Elections for the Israeli Knesset will be held September 4, 2012. The current Knesset is expected to dissolve itself next week, opening the door for the formation of a new government. Both developments are omens of a long summer campaign ahead.
The elections will open the door for new key players in the Israeli political system. Yair Lapid and his new centrist Yesh Atid party are expected to gain a number of seats as the former Israeli talk show host enters the political sphere for the first time. Shelly Yachimovitch and the Labor Party which she now leads are also expected to make gains. Yachimovitch may attain a cabinet position in the new government if she choses to join, or be Leader of the Opposition if she does not. Finally, Shaul Mofaz, who recently replaced Tzipi Livni as head of the centrist Kadima party, also will have a spoiler role to play in the post-election bargaining. Kadima is not expected to do well on its own, but may play a key role in determining the ideological character of the new coalition.
Israeli elections will also have important implications for the future of US-Israel relations. They will be held two months and two days before the U.S. presidential elections November 6. PM Netanyahu called the elections strategically to consolidate his mandate, and is thus expected to do well. A newly emboldened Israeli Prime Minister may have important implications for relations with either a new Republican president, or a second Obama administration.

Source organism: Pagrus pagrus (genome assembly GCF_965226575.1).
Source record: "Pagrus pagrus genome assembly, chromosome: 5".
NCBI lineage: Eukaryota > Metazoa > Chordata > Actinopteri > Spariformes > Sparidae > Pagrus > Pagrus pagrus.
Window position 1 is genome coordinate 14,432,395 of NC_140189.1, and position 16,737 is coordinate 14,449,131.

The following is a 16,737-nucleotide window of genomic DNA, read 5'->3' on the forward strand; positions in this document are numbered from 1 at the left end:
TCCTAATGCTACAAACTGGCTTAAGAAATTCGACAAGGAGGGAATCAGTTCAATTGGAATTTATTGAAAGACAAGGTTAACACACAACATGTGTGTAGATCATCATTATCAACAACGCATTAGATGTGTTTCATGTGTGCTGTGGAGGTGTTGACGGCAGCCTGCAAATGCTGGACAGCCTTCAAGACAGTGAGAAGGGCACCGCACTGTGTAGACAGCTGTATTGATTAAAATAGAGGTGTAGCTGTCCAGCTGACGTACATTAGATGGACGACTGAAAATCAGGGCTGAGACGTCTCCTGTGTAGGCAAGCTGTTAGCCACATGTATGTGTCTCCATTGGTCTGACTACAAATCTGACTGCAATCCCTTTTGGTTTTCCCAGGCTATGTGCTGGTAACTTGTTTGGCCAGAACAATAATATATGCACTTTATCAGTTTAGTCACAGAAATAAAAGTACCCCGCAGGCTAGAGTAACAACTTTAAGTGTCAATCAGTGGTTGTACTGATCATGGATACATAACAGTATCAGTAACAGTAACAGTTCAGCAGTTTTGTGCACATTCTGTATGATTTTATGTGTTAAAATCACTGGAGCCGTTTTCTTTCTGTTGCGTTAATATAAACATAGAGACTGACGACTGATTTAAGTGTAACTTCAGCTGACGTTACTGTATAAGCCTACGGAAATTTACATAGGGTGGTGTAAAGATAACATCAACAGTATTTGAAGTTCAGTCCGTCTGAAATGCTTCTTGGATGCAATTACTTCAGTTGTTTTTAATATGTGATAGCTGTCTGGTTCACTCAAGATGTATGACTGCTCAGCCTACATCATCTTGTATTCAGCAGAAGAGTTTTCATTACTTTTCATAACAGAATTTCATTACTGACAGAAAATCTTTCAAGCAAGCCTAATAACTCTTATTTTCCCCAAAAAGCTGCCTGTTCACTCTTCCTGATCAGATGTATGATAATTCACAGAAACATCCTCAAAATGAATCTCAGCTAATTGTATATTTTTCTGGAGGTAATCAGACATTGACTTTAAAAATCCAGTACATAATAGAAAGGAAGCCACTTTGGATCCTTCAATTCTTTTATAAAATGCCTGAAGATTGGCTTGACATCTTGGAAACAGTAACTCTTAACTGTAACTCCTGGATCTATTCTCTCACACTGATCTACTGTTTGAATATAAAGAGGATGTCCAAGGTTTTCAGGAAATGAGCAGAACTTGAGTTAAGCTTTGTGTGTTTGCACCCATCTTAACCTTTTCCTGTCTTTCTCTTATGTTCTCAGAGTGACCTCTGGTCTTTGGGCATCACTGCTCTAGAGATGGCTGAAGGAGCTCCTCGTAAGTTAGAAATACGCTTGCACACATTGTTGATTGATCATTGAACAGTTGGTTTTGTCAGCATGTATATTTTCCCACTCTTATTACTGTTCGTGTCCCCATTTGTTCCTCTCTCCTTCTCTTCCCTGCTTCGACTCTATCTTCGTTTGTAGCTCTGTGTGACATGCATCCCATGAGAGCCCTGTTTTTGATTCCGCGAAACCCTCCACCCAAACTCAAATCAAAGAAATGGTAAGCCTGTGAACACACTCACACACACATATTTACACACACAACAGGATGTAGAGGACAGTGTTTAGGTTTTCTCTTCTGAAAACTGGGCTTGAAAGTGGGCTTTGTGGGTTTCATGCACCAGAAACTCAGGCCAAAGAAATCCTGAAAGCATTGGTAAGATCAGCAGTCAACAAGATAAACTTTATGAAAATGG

In either scenario, drastic changes are unlikely. A Republican president will support Israeli settlement building to the extent that years of State Department policy to the contrary permit.
A second Obama term, however, is unlikely to bring the kind of sea changes some on the left may be hoping for with regards to Israel. Obama has little incentive to pick a fight with a newly emboldened Prime Minister that he may not win. Additionally, while President Obama may not be beholden to elections in a 2nd term, prominent members of his party will be. Republicans could easily use an anti-Netanyahu stance Obama takes to wedge between progressive and moderate Democrats in the House and Senate.
At the same time, analysts should be also careful to take polls suggesting Netanyahu will win as a snapshot of attitudes now, not a projection of attitudes come September. Between now and then, major developments on Iran, tension over the illegal Migron settlement, social protests, Egyptian elections, continued pro-Palestinian activism, and pressure from the international community all remain challenges facing the Prime Minister. PM Netanyahu has chosen elections as the least risky strategy, but not necessarily as a risk-free strategy. That a new round of elections are set to take place does not free the Prime Minister from the delicate balancing act he must play between the far right parties, mainstream Israelis, international community, and the United States.